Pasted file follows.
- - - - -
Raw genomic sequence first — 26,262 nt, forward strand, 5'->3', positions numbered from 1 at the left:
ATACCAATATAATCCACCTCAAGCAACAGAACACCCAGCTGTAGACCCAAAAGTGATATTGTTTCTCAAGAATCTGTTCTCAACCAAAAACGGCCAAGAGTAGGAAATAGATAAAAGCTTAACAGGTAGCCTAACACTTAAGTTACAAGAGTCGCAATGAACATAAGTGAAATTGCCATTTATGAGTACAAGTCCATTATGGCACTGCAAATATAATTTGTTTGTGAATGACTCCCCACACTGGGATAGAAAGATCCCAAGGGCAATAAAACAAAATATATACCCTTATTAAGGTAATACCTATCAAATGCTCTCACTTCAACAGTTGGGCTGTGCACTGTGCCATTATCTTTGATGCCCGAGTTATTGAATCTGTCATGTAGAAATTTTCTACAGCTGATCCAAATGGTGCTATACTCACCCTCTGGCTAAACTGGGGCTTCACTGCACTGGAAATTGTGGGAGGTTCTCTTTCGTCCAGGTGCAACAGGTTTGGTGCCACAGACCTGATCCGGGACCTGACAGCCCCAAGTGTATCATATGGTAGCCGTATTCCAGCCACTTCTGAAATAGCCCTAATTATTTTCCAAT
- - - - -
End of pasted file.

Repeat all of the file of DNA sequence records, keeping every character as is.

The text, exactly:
Raw genomic sequence first — 26,262 nt, forward strand, 5'->3', positions numbered from 1 at the left:
ATACCAATATAATCCACCTCAAGCAACAGAACACCCAGCTGTAGACCCAAAAGTGATATTGTTTCTCAAGAATCTGTTCTCAACCAAAAACGGCCAAGAGTAGGAAATAGATAAAAGCTTAACAGGTAGCCTAACACTTAAGTTACAAGAGTCGCAATGAACATAAGTGAAATTGCCATTTATGAGTACAAGTCCATTATGGCACTGCAAATATAATTTGTTTGTGAATGACTCCCCACACTGGGATAGAAAGATCCCAAGGGCAATAAAACAAAATATATACCCTTATTAAGGTAATACCTATCAAATGCTCTCACTTCAACAGTTGGGCTGTGCACTGTGCCATTATCTTTGATGCCCGAGTTATTGAATCTGTCATGTAGAAATTTTCTACAGCTGATCCAAATGGTGCTATACTCACCCTCTGGCTAAACTGGGGCTTCACTGCACTGGAAATTGTGGGAGGTTCTCTTTCGTCCAGGTGCAACAGGTTTGGTGCCACAGACCTGATCCGGGACCTGACAGCCCCAAGTGTATCATATGGTAGCCGTATTCCAGCCACTTCTGAAATAGCCCTAATTATTTTCCAAT